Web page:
Goodbye Foursquare and Swarm

It is the end of an era for me, and for once it’s me ending it and not yet another web service or social network disappearing.  Today I’m saying goodbye to Foursquare and Swarm.

I have been one of the early adopters of Foursquare and an active user for a few long years.  I loved it from the moment I heard about it.  The idea was brilliant and the implementation was good too.

For me, Foursquare was a very elegant idea of a social network.  The combination of the city guide with crowd sourcing and a gaming component was cool.   It provided an easy way to find new places, get recommendations, reviews, and tips, and wrapped it all in a points system that made sense.

I thought that it was also useful for the business owners – knowing who checks in at your bar or restaurant, where else they go, how often they come, and what they think is great.  Being able to offer promotions and special offers based on the check-in history of a user, I thought, was genius as well.

But for some reason, Foursquare never really took off.  Sure, I loved it and recommended it to every person with the mobile phone.  But it never quite got as mainstream as, say, Facebook.  Pity.

But then things got worse.  Foursquare has split the mobile app into two – Foursquare as a city guide, and Swarm as a game.   Swarm is still feeding Foursquare with content, but now there is no particular reason to install Swarm and use it.  I don’t think there was a single new user or anyone who just uses Swarm, without Foursquare.  I might be wrong, of course.  But from what I’ve seen, even fewer people were now checking in and contributing.  Those who did were mostly doing so out of habit from the good old days.  As did I.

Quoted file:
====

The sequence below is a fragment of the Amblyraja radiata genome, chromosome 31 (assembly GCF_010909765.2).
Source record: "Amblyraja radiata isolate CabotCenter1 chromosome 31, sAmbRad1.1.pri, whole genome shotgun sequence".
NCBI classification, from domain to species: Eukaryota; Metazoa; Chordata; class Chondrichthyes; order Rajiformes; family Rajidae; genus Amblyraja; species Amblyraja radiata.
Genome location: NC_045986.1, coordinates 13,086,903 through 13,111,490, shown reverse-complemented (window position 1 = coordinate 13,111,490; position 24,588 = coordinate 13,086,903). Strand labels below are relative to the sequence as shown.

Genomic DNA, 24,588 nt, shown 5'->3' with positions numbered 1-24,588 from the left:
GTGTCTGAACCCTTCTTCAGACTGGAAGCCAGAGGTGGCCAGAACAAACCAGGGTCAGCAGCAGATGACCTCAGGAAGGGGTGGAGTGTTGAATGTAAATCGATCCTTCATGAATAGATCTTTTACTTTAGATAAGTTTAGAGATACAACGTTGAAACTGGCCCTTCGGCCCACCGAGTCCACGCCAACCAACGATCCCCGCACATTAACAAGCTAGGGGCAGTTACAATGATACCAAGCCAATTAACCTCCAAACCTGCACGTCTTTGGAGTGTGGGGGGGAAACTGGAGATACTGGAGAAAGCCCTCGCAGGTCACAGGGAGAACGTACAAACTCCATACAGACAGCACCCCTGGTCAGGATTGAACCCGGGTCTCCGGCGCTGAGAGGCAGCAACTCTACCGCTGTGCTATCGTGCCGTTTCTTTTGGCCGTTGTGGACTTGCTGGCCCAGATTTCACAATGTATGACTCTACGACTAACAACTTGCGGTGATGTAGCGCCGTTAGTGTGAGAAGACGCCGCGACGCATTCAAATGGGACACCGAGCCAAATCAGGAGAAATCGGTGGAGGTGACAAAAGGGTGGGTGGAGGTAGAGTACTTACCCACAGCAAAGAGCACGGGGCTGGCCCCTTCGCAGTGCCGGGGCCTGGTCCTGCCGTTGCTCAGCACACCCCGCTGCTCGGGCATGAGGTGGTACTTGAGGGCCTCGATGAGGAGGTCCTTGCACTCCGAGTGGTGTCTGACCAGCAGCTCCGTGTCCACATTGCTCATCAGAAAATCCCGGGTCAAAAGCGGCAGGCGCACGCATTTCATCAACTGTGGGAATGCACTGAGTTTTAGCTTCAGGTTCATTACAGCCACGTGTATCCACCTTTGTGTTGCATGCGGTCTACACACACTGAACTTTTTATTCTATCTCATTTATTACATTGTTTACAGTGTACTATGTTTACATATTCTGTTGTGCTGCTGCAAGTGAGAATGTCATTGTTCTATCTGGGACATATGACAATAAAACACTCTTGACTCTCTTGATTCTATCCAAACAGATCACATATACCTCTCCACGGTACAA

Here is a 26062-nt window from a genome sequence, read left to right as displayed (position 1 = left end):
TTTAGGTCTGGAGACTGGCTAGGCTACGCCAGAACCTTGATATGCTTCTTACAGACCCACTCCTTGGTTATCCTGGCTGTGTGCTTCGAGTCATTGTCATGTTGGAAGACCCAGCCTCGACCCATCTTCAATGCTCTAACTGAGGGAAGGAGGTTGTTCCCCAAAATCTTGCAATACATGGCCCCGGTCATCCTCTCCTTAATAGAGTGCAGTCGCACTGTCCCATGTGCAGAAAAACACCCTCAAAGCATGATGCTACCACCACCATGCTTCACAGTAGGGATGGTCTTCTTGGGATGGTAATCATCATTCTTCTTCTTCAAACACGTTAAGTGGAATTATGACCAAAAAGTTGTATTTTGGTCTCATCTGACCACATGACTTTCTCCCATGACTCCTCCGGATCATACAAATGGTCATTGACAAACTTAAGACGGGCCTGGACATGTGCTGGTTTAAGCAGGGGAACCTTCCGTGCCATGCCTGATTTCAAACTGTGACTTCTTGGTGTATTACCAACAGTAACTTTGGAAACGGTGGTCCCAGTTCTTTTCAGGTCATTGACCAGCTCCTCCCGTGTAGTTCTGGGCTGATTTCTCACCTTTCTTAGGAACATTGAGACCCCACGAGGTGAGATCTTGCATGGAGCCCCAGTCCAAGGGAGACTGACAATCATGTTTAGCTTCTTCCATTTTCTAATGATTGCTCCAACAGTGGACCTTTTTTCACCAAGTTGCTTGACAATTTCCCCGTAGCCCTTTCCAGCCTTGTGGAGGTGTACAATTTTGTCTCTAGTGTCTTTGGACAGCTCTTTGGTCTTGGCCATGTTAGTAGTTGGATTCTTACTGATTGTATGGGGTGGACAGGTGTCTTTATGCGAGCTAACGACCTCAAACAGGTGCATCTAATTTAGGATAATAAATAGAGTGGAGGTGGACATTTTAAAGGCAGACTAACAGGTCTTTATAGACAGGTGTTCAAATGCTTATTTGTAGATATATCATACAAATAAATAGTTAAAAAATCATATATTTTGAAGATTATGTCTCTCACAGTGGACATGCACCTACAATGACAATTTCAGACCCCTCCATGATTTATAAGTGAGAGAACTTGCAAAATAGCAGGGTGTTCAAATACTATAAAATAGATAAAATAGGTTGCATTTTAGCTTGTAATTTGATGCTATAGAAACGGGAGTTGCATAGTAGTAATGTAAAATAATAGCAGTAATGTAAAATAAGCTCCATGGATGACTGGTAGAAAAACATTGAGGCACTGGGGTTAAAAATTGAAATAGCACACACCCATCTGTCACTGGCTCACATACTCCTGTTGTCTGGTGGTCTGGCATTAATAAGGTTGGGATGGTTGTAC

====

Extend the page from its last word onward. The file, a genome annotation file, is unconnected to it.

A few days ago, something else happened, which, for me, was the last drop.  My Swarm app kicked me out and asked to re-authenticate.  This was weird.  But I did it anyway.  And then, for some reason, all my history was gone.  I still had those few friends in, and my settings were all good.  But the history began anew.  What?  No!  Sure, I can dig into it and figure out if I did something wrong.  Or I can contact support and let them fix it.  But what’s the point anyway?

There is no benefit to using Swarm anymore.  It’s points for the sake of points.  So I’m over and out.

Goodbye Foursquare and Swarm.  It was fun while it lasted.

Carbon – beautiful screenshots of your source code

Carbon – is a very simple, but very useful web tool for creating beautiful screenshots of the source code.  And yes, before you start correcting me, I know that source code is always more useful as a listing, which can be copy-pasted, searched, and so on, rather than an image.  But there are still plenty of scenarios when you just need it fixed and frozen.

Carbon provides plenty of flexibility in a very friendly user interface – code highlighting for a variety of programming languages and configuration files, editor themes, window controls, fonts, and more.   There’s also a very simple way to tweet the screenshot directly from Carbon, if that’s what you want to do.

How to Analyze Tweet Sentiments with PHP Machine Learning

Machine learning is rarely mentioned in the same sentence (or article, for that matter) with PHP, so each time this happens, I’m all ears.  Here’s one that I came across recently – How to Analyze Tweet Sentiments with PHP Machine Learning.